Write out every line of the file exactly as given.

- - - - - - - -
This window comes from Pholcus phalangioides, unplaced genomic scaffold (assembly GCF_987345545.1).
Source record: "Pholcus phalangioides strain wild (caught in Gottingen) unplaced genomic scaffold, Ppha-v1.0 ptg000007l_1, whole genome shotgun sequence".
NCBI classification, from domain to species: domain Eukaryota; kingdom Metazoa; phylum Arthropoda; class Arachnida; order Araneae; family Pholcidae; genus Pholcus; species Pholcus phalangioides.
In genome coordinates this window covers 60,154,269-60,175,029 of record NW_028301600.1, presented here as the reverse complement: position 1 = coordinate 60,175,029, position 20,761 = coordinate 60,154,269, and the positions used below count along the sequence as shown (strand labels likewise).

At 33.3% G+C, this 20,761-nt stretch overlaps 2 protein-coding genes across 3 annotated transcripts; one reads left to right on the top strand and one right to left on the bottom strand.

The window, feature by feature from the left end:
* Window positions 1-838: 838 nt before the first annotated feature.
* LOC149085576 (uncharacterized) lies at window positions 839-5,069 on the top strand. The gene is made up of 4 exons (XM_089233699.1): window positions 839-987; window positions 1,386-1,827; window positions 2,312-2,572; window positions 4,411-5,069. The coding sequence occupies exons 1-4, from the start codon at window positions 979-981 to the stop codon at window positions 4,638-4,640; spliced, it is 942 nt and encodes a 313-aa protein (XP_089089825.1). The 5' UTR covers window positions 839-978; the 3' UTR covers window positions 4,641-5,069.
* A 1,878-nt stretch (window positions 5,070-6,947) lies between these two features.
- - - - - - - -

This window comes from Pholcus phalangioides, unplaced genomic scaffold (assembly GCF_987345545.1).
Source record: "Pholcus phalangioides strain wild (caught in Gottingen) unplaced genomic scaffold, Ppha-v1.0 ptg000007l_1, whole genome shotgun sequence".
NCBI classification, from domain to species: domain Eukaryota; kingdom Metazoa; phylum Arthropoda; class Arachnida; order Araneae; family Pholcidae; genus Pholcus; species Pholcus phalangioides.
In genome coordinates this window covers 60,154,269-60,175,029 of record NW_028301600.1, presented here as the reverse complement: position 1 = coordinate 60,175,029, position 20,761 = coordinate 60,154,269, and the positions used below count along the sequence as shown (strand labels likewise).

At 33.3% G+C, this 20,761-nt stretch overlaps 2 protein-coding genes across 3 annotated transcripts; one reads left to right on the top strand and one right to left on the bottom strand.

The window, feature by feature from the left end:
* Window positions 1-838: 838 nt before the first annotated feature.
* LOC149085576 (uncharacterized) lies at window positions 839-5,069 on the top strand. The gene is made up of 4 exons (XM_089233699.1): window positions 839-987; window positions 1,386-1,827; window positions 2,312-2,572; window positions 4,411-5,069. The coding sequence occupies exons 1-4, from the start codon at window positions 979-981 to the stop codon at window positions 4,638-4,640; spliced, it is 942 nt and encodes a 313-aa protein (XP_089089825.1). The 5' UTR covers window positions 839-978; the 3' UTR covers window positions 4,641-5,069.
* A 1,878-nt stretch (window positions 5,070-6,947) lies between these two features.